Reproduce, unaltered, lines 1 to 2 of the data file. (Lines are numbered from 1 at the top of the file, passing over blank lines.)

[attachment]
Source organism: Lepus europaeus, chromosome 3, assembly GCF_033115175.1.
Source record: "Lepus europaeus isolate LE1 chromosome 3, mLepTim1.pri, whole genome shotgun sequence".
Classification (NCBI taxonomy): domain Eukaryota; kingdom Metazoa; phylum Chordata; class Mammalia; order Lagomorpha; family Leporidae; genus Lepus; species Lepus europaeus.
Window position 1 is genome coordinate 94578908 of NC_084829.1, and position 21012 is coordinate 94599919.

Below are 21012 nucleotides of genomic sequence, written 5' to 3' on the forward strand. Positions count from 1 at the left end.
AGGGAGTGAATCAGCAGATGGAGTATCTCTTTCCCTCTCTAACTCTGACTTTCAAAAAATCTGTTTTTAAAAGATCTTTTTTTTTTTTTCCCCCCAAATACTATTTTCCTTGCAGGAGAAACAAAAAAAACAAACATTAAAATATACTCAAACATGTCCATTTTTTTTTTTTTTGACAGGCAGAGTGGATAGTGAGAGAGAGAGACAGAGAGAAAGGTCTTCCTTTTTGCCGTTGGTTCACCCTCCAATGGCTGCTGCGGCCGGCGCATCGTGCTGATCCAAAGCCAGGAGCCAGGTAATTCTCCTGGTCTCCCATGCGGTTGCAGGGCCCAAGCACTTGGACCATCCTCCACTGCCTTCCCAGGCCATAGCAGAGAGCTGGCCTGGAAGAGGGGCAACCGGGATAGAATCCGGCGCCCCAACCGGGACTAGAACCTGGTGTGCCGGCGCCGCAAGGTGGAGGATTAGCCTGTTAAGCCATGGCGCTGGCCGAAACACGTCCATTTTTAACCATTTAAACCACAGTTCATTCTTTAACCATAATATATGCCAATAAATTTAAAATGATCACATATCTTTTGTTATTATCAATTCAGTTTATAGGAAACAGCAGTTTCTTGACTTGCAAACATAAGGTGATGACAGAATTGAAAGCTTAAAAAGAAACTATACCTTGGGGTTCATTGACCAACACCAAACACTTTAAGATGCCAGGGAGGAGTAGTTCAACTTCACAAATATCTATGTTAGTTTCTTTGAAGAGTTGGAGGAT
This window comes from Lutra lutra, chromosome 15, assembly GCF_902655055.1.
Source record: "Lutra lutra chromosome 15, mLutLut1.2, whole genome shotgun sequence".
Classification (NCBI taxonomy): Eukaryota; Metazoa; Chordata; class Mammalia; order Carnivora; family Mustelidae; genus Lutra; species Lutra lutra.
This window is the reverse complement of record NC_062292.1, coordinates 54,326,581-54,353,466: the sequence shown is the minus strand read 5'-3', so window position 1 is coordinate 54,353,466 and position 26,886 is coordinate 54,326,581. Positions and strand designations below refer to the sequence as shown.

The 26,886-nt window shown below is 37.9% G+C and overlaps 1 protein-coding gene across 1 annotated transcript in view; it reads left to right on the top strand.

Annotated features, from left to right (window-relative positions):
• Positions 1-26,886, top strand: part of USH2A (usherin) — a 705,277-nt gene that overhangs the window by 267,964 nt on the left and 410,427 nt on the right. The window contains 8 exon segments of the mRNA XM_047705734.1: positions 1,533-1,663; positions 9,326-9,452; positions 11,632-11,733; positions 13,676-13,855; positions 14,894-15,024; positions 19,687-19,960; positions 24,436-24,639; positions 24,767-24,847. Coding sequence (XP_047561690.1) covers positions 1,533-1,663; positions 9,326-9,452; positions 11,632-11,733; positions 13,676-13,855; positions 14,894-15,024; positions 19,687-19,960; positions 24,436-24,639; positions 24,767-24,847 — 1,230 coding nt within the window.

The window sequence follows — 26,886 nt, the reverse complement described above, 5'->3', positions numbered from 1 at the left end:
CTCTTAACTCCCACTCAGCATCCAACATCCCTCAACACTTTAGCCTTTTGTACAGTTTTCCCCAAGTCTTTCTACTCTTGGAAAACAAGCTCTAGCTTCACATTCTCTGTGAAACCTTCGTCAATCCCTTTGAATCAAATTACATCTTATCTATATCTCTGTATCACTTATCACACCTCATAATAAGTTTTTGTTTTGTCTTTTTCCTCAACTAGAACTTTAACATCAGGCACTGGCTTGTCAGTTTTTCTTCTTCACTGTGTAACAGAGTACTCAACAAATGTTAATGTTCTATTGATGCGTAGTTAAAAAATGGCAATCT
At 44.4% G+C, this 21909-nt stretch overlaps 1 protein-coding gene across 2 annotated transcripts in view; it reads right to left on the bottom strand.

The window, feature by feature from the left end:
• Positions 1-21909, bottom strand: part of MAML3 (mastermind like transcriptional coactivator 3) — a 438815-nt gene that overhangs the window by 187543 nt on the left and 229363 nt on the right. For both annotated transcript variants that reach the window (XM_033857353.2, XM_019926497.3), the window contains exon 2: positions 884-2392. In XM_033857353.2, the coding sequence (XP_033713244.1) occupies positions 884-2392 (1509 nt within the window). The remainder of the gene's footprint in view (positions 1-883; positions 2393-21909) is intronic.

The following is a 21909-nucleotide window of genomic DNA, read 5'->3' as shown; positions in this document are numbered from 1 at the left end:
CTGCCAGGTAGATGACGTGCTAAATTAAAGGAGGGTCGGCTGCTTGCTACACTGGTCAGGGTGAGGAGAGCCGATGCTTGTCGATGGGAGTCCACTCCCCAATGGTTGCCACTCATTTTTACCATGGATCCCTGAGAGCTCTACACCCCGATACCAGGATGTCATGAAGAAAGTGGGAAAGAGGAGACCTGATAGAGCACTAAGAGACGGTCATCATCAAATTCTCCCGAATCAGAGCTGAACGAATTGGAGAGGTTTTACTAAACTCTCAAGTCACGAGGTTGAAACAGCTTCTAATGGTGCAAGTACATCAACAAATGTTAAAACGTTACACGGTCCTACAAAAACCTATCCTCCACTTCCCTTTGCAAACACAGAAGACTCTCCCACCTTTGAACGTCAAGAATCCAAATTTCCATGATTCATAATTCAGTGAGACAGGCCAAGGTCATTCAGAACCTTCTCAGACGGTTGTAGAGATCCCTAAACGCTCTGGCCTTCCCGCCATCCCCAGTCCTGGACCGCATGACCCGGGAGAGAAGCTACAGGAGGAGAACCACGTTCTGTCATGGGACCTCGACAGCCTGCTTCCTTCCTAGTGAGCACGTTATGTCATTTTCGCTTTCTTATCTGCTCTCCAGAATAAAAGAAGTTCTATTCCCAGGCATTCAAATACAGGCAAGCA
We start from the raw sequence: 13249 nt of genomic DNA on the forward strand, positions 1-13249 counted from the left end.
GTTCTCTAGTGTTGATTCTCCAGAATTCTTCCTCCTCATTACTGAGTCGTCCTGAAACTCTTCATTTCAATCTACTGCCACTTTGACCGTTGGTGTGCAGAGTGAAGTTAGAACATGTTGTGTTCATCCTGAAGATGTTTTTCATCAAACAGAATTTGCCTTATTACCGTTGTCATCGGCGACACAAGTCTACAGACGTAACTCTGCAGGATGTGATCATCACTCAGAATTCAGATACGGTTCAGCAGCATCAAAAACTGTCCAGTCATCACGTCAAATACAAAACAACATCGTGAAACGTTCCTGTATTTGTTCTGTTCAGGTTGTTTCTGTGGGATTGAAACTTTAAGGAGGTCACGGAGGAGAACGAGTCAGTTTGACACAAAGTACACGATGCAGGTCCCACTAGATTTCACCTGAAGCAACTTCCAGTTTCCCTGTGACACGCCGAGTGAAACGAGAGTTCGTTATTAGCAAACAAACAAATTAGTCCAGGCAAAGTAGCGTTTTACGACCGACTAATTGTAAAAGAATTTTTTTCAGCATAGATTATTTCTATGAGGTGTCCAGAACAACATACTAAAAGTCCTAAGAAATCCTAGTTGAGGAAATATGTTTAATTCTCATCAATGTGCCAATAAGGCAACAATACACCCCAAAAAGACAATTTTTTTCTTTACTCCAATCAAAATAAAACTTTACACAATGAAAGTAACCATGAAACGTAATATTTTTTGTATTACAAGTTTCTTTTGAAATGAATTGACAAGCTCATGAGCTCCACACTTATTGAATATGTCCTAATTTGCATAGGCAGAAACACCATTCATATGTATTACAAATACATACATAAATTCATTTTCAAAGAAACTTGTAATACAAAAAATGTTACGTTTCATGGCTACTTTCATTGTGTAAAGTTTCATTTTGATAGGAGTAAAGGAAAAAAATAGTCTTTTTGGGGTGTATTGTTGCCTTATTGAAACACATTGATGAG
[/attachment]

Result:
Source organism: Lepus europaeus, chromosome 3, assembly GCF_033115175.1.
Source record: "Lepus europaeus isolate LE1 chromosome 3, mLepTim1.pri, whole genome shotgun sequence".